The Mill

Corner Brook, Newfoundland (Map)

Fall 2010.


I distinctly remember driving home from Nova Scotia and passing through the city of Edmundston, New Brunswick.

I stopped to take a picture from the highway above town, as I had never seen a city like this before - with a skyline dominated by steam from the companies supporting the town.

It was something that I envisioned out of Northern Quebec or Siberia. I was pleased with the surprise of finding it here in Northern New Brunswick (even if I didn't have time to stop in Edmundston for further investigation).

Fast forward 18 months and I came to Corner Brook - which has a similar highway that passes above the city, with a similar main building, producing similar skyline dominating steam.

Whereas I was so enamored with Edmundston since I'd never seen anything like it before, the scene is now completely normal to me.

For as long as I've lived here, I've wanted to see what was behind security at the paper mill; even simply what the buildings looked like from outside. I had seen the views from the Lewin Parkway, from the various paths, from across the bay - but it is a large enough facility that you know there are interesting interior corridors.

As I passed security, I was excited enough to simply see the old exteriors of the buildings, the exteriors which aren't covered in sheet metal to appease the general public (like the front of the building is).

Going inside, I also couldn't complain about finally seeing the interior after 2 years of only seeing the exterior.

The explanations also made the interior tour invaluable as well. I was shown where the bark is stripped from the trees and moved aside, and then where the debarked trees (above) come down a conveyor...

...towards the tumbler, which aligns and sorts the tree pieces.

We had to walk for a bit to reach the next step of the process, so we detoured into the repair areas and the canteen.

The canteen was straight out of 1973 and I was delighted to get a Powerade there.

We continued along past where the trains used to come in, noticing that the tracks are now flooded with water.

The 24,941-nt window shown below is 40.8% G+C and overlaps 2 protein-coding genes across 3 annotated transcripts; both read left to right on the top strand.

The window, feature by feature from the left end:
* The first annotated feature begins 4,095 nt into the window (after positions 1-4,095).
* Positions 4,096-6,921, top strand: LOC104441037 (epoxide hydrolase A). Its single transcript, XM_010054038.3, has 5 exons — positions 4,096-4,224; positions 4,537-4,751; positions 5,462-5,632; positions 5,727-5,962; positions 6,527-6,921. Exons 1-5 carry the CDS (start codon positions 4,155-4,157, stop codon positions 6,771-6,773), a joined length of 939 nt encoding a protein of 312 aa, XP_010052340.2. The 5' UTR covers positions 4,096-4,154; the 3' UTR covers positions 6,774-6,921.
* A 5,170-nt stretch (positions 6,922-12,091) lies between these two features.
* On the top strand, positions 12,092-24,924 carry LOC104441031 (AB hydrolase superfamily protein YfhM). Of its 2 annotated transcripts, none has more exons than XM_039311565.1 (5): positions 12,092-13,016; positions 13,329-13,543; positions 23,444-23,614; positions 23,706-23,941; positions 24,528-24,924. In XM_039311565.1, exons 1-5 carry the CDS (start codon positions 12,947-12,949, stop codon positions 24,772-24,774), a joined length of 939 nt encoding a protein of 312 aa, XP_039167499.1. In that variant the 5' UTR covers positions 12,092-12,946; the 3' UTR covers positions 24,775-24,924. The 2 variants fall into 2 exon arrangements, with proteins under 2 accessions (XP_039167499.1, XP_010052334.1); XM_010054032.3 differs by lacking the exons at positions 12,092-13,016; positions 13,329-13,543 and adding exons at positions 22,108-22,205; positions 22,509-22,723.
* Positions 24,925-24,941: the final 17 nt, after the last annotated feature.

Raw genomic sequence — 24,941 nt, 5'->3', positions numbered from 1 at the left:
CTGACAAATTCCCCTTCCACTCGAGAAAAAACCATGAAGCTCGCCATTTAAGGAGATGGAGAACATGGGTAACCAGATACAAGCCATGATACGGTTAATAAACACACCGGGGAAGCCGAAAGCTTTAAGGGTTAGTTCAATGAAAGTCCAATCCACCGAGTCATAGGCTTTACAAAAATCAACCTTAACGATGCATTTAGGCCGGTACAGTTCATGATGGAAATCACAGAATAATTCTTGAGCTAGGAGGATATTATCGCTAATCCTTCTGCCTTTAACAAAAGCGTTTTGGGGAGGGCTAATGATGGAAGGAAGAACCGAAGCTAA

The trains of Newfoundland stopped in 1988 & their loss in industry uses, is something that never crossed my mind.

As we walked & walked, we were really getting into the bowels of the plant.

I enjoyed this as well & was happy to be getting a different tour than the standard one you likely get with a group of tourists.

We finally met back up with the paper process, as the mush produced by the previous mechanism seemed to be entering & exiting the pits of hell at this point...

...then as it exited, the mixture was pressed down, heated & rolled...

...and voilà! Paper!

(Beware the incoming rolls though).

In addition to the one active machine we toured, we were also shown the two dormant paper machines (and there's another active machine as well).

These dormant machines haven't run in a few years.

Since I was already past security & had the opportunity to see the administration building, I figured that I better; so that when I'm constantly stuck at the unintelligent light on the Lewin Parkway, I wouldn't find myself gawking at the administration building in regret.

Anyway, the administration building wasn't anything special, but I liked their company curling trophy.


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